Light backpacking tarps (usually silnylon) make great emergency (and non-emergency) shelters. They provide tremendous protection from wind, rain and other precipitation. But make sure you have stakes and guylines for your tarp, and are practiced setting it up before your trip (having a pair of trekking poles to support the tarp provides you more options for pitching). And where you pitch a tarp makes a huge difference. Try and get out of the wind and into the shelter trees, rocks, etc. See more on selecting and using tarps. If you are backpacking, this could also be a light tent.

True bivy sacks like these also make good emergency shelters and even the light emergency bivy sacs are OK. I am not a big fan of the paper thin, mylar emergency blankets as they can’t really be staked out to provide a true shelter like a tarp. That being said, they are certainly better than nothing.


8 – First Aid Kit

10 Essentials

I prefer to assemble my own 3 oz First Aid Kit  (detailed list) as I can do a better job for less weight than pre-packaged ones. My kit includes bandages, tape, gauze, wound wipes, antibacterial lotion, and OTC med’s like Tylenol, Benadryl, Sudafed, Nexium, Imodium. I also carry some Rx meds like antibiotics. But you can also buy a pre-packaged First Kid Kit like one of these.

Most of the injuries I have treated have been scrapes and cuts (abrasions and lacerations) and all I had to do was stop the bleeding (direct pressure, always) and clean it up and dress the wound. I rarely get blisters since I train in the same shoes and socks that I backpack in. Even so, I carry Leukotape Tape and tincture of benzoin to treat hot spots and mild/early blisters.

A small first aid guide/booklet (often included in kits) is a good idea. Or even better, take a Wilderness First Aid Course at REI, or from NOLS or Landmark Learning.


9 – Hydration (prudent amount of extra water)

10 Essentials

A light, inexpensive, fast and effective water purification and hydration system: Sawyer Squeeze Filter and Water Treatment Tablets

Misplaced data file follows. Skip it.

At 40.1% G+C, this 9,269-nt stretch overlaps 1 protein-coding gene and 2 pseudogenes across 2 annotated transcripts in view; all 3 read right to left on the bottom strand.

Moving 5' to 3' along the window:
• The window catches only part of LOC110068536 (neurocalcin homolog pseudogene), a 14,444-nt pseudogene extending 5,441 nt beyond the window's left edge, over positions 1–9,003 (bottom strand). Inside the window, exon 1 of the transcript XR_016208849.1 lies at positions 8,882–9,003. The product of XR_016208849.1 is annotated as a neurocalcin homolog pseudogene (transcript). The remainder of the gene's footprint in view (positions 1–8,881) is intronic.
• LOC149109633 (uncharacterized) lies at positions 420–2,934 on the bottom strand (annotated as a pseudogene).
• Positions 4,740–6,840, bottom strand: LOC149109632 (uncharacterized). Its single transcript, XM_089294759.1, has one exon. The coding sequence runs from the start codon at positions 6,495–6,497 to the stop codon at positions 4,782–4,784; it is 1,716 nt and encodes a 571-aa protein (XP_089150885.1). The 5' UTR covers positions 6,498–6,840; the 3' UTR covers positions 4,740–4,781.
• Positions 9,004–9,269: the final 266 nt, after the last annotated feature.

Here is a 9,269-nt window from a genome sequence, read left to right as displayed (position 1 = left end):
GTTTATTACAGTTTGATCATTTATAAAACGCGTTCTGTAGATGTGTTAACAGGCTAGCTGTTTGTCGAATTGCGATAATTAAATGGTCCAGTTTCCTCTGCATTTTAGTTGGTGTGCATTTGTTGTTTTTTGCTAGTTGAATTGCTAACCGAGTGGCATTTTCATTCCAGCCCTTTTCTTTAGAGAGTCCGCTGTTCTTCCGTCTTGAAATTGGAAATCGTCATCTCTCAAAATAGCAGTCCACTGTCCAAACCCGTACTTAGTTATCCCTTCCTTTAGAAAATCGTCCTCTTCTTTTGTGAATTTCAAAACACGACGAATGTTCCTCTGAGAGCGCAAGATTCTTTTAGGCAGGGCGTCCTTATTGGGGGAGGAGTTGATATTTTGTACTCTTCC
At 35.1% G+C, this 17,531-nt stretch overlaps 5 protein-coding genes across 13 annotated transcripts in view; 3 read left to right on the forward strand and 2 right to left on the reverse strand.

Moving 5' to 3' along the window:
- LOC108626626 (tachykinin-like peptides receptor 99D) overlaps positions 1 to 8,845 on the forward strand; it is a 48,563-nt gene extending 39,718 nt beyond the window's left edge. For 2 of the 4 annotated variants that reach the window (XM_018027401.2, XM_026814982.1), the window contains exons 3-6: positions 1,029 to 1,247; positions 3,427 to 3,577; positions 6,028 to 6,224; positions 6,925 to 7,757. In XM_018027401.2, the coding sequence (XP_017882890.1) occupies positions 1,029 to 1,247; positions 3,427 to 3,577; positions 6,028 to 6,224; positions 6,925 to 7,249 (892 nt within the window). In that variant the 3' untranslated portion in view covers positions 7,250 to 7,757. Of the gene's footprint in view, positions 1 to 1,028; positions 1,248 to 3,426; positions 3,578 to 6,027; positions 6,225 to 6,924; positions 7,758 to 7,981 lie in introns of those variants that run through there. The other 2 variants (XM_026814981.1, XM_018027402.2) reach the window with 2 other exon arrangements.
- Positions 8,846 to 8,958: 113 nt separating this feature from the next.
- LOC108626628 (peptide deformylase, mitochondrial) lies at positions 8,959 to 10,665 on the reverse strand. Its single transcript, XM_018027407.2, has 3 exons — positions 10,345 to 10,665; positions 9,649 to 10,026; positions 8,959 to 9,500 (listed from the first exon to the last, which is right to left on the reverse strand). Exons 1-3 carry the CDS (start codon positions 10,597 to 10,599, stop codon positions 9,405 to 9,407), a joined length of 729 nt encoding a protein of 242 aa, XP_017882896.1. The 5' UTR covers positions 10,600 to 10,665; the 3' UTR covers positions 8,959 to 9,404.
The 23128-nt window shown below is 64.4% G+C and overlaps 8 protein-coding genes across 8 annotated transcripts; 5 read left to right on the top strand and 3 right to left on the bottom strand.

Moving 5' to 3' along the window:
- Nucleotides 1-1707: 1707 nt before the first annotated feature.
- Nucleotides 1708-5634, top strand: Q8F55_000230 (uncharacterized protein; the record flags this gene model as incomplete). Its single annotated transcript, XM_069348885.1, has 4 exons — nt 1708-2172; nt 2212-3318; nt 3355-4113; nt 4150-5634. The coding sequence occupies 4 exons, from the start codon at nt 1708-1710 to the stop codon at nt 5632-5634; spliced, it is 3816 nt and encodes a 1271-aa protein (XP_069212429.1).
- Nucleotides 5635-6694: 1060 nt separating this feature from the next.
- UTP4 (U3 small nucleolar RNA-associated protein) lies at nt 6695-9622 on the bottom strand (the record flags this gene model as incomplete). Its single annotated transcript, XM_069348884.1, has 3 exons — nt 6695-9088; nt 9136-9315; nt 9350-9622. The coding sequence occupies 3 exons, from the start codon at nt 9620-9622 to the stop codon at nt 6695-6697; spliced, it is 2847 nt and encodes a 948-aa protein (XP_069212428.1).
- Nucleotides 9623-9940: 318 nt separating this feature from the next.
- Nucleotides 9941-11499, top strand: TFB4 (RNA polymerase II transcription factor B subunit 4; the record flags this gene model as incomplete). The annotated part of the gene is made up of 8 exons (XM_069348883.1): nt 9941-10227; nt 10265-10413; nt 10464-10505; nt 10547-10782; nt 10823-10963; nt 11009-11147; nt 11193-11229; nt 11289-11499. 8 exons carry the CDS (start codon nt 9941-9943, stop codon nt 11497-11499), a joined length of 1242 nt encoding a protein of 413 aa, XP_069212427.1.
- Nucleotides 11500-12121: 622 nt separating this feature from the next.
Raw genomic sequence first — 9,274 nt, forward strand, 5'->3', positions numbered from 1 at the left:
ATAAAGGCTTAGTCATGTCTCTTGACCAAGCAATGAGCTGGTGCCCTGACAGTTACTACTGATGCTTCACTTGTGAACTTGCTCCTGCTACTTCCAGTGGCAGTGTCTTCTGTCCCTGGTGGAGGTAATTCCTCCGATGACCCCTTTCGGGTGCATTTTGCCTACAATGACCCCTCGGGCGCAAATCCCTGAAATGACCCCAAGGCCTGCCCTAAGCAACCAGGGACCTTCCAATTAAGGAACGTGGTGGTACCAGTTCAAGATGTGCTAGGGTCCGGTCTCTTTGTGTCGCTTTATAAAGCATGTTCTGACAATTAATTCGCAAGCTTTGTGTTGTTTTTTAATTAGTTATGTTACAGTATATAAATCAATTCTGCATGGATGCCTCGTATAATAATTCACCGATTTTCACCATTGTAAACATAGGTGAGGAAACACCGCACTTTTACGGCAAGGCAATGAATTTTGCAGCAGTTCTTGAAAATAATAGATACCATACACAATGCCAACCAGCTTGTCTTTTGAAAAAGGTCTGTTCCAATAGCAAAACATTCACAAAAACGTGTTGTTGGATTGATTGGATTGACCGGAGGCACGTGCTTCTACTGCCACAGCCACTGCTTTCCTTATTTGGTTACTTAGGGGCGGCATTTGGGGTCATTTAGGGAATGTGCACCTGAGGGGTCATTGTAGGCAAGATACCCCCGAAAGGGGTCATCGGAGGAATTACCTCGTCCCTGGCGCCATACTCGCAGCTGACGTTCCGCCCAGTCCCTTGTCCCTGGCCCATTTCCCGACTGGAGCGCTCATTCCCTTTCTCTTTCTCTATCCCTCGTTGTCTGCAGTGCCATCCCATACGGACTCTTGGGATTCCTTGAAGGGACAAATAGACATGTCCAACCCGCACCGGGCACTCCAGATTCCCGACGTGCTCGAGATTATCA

Yes, bring a prudent amount of extra water because human beings don’t do well without it. For hiking in the desert, extra water would likely be right after Navigation Tools on the essentials list. But for most hiking and backpacking in the US, water is usually available every few hours. With a filter like the Sawyer Squeeze you can drink immediately at water sources. This means both quick, effective hydration/purification and less water to carry. An even lighter alternative (and backup system for a filter) are Water Treatment Tablets.

You may be drinking more water than you need: The healthiest hydration strategy is to drink when thirsty. The saying “If you are thirsty, it’s already too late” and “If your urine is yellow, you are dehydrated” are myths. In fact, over hydration (hyponatremia) is becoming more of a risk than dehydration. I’ve extensively researched this topic with experts in sports hydration here: “The Best Hydration – Drink When Thirsty.

10 Essentials

In cooler temps and/or where water is plentiful you may not need to carry as much extra water. Drink from the source, & you’ll likely not be thirsty by the time you reach the next water source. [But do know where your next water sources are.]


10 – SOS Device (satellite based, like inReach or SPOT)

10 Essentials